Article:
It is a woeful thing to consider what slight thoughts the most have of this thing. So men can keep themselves from sin itself in open action, they are content, they scarce aim at more; on any temptation in the world, all sorts of men will venture at any time. How will young men put themselves on company, any society; at first, being delighted with evil company, then with the evil of the company! How vain are all admonitions and exhortations to them to take heed of such persons, debauched in themselves, corrupters of others, destroyers of souls.
From the notes, ”
Hypocritical professors. The number in this class, we are fain to believe, is much smaller than in the preceding ones: for them there is some hope while life lasts, but for these we can see none. Hypocritical professors are those who deliberately assume a role: they are consciously playing a part. They know that they are not Christians, but for one reason or other are anxious to make their fellows believe they are so. Some of them belonged formerly to one of the other groups, to the third especially, then they discovered the emptiness of their profession or that they had been deceived; too dishonest to disclaim themselves as Christians they took increased pains to persuade others of their piety.
Is it possible for a person to be regenerated, or born again; and yet for many years after fear he is not?
Two other questions like this from the List of Practical Questions, Cases of Conscience 1755
O the purity of that holiness which chose rather to punish the sins of the elect in His only begotten Son, than suffer them to go unpunished! O the abyss of His love to the world, for which He spared not His dearest Son, in order to spare sinners! O the depth of the riches of unsearchable wisdom, by which He exercises mercy towards the penitent guilty, without any stain to the honor of the most impartial Judge! O the treasures of love in Christ, whereby He became a curse for us, in order to deliver us therefrom! How becoming the justified soul, who is ready to dissolve in the sense of this love, with full exultation to sing a new song, a song of mutual return of love to a justifying God.
You need not tell me there is no God for I know there is one, and that I am in His presence! You need not tell me there is no hell. I feel myself already slipping. Wretches, cease your idle talk about there being hope for me! I know I am lost forever! Oh, that fire! Oh, the insufferable pangs of hell!
Francis Newport, 1st Earl of Bradford PC (23 February 1620 – 19 September 1708)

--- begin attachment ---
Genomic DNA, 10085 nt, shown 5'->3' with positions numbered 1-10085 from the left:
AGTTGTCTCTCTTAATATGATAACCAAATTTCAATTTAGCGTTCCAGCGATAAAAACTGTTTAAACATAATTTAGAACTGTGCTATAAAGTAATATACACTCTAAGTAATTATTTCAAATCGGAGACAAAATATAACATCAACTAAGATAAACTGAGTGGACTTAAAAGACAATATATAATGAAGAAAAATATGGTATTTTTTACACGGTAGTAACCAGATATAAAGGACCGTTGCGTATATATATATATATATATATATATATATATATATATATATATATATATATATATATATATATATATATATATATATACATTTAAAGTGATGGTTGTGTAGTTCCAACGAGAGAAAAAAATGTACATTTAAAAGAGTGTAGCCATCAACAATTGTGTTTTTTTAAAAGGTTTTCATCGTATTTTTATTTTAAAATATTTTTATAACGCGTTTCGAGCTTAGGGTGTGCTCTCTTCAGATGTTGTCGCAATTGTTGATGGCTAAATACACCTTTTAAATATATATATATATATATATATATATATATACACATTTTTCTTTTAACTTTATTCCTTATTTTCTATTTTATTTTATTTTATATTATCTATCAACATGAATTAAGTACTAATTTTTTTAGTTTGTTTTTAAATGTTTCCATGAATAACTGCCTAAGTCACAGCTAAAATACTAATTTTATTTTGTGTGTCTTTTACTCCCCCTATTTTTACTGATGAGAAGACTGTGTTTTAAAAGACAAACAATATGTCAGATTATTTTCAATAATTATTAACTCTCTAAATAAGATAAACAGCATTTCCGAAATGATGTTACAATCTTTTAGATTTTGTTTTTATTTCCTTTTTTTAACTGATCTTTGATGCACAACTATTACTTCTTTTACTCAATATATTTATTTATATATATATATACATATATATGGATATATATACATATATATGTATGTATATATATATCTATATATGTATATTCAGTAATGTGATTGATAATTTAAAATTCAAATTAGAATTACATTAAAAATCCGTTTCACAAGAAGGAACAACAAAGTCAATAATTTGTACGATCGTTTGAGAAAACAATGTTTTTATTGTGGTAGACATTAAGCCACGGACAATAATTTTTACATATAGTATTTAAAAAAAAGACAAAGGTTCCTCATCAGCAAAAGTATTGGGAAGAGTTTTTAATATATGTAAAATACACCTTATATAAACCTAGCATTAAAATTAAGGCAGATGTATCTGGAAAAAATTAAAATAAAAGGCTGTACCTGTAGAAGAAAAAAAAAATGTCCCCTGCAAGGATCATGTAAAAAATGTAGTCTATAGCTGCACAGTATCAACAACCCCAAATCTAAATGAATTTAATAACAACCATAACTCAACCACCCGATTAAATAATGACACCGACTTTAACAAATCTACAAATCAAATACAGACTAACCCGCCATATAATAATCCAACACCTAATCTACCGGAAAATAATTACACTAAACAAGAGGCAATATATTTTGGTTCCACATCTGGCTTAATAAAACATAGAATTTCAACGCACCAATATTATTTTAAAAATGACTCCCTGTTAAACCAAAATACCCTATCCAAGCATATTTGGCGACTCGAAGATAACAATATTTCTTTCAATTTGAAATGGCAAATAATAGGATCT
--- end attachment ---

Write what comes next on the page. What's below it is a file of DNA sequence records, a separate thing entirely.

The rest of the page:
Now, how reasonable is it to suppose, that God, when he shall come and put an end to the present state of mankind, will in an open, public manner, the whole world being present, rectify all these disorders! And that he will bring all things to a trial by a general judgment, in order that those who have been oppressed may be delivered; that the righteous cause may be pleaded and vindicated, and wickedness, which has been approved, honored, and rewarded, may receive its due disgrace and punishment; that the proceedings of kings and earthly judges may be inquired into by him, whose eyes are as a flame of fire; and that the public actions of men may be publicly examined and recompensed according to their desert! How agreeable is it to divine wisdom thus to order things, and how worthy of the supreme governor of the world!
SELECTIONS FROM THE FLOWER OF GODLY PRAYERS, VERY NECESSARY … OF ALL DEGREES AND ESTATES ;
Nehemiah Coxe was the son of the early Particular Baptist leader Benjamin Coxe. In 1669, he joined the Bedford church made famous by John Bunyan, and in 1673 was called to serve as pastor of the church’s sub-congregation at Hitchin. ccel
A word now unto those with tender consciences that fear they may have committed sin for which there is no forgiveness. The trembling and contrite sinner is the farthest from it. There is not one instance recorded in Scripture where any who was guilty of “the great transgression” and had been given up by God to inevitable destruction, ever repented of his sins, or sought God’s mercy in Christ.
Dagg, born in 1794, in Loudoun County, Virginia, lived to be over 90 years old. He died in June of 1884, as one of the most respected men in Baptist life and remains one of the most profound thinkers produced by his denomination. The diversity of his works demonstrates this. from Founders.org